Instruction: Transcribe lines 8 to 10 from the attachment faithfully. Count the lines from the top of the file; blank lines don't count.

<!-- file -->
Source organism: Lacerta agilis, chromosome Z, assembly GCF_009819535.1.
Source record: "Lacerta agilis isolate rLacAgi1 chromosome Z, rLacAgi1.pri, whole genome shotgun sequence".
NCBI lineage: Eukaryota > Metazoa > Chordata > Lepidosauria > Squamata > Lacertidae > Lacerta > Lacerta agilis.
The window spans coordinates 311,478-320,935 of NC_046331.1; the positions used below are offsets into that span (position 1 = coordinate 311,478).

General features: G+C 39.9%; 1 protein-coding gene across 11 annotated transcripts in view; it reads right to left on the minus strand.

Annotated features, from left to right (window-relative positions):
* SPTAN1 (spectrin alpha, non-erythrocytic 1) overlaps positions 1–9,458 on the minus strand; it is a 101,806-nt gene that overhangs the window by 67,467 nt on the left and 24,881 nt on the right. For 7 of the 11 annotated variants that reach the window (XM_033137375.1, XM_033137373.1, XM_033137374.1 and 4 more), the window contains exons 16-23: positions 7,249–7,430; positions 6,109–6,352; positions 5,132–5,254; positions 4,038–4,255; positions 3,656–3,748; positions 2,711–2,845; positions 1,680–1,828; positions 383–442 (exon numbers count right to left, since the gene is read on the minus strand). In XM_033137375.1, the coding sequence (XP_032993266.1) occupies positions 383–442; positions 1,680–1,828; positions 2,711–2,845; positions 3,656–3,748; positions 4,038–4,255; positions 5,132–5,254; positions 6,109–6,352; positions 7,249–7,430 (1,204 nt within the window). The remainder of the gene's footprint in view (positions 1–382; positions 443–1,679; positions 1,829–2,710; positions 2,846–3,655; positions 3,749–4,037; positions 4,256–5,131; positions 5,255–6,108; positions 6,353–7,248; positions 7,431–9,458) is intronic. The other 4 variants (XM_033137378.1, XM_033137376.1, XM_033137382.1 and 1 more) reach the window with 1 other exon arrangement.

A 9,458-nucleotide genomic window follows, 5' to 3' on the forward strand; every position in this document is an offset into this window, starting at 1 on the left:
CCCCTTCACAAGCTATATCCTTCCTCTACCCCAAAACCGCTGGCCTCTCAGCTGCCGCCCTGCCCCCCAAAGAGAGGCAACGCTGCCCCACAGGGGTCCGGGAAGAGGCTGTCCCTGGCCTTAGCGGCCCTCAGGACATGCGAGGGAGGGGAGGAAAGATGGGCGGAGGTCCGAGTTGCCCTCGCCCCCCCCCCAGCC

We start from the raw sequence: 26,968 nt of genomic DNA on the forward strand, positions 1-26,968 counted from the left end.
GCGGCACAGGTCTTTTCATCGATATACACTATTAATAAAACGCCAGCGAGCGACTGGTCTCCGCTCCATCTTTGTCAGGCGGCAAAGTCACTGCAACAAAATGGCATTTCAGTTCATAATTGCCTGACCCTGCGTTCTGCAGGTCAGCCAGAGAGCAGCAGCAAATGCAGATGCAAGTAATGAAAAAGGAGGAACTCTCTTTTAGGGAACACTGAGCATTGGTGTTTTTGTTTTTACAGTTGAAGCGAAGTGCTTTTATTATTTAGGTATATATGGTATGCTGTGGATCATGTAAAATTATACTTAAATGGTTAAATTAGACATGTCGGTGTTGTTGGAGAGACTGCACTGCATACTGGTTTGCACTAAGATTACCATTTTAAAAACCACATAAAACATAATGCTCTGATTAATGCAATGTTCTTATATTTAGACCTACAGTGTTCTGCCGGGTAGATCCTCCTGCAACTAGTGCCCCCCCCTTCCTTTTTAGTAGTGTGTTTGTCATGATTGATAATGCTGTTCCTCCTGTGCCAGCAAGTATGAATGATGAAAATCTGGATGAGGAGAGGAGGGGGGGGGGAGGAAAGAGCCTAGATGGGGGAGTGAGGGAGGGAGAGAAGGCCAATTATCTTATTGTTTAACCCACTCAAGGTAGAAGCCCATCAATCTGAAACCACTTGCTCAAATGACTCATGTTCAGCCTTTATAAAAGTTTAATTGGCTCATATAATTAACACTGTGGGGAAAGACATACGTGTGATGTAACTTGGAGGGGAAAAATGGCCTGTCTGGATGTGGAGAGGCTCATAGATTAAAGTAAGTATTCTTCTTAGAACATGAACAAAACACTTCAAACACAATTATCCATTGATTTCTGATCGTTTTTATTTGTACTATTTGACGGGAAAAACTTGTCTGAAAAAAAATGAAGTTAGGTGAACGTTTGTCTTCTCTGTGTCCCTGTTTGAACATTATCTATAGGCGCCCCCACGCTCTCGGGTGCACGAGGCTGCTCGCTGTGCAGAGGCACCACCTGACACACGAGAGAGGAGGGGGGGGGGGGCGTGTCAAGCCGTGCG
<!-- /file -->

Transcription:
A 9,458-nucleotide genomic window follows, 5' to 3' on the forward strand; every position in this document is an offset into this window, starting at 1 on the left:
CCCCTTCACAAGCTATATCCTTCCTCTACCCCAAAACCGCTGGCCTCTCAGCTGCCGCCCTGCCCCCCAAAGAGAGGCAACGCTGCCCCACAGGGGTCCGGGAAGAGGCTGTCCCTGGCCTTAGCGGCCCTCAGGACATGCGAGGGAGGGGAGGAAAGATGGGCGGAGGTCCGAGTTGCCCTCGCCCCCCCCCCAGCC

We start from the raw sequence: 26,968 nt of genomic DNA on the forward strand, positions 1-26,968 counted from the left end.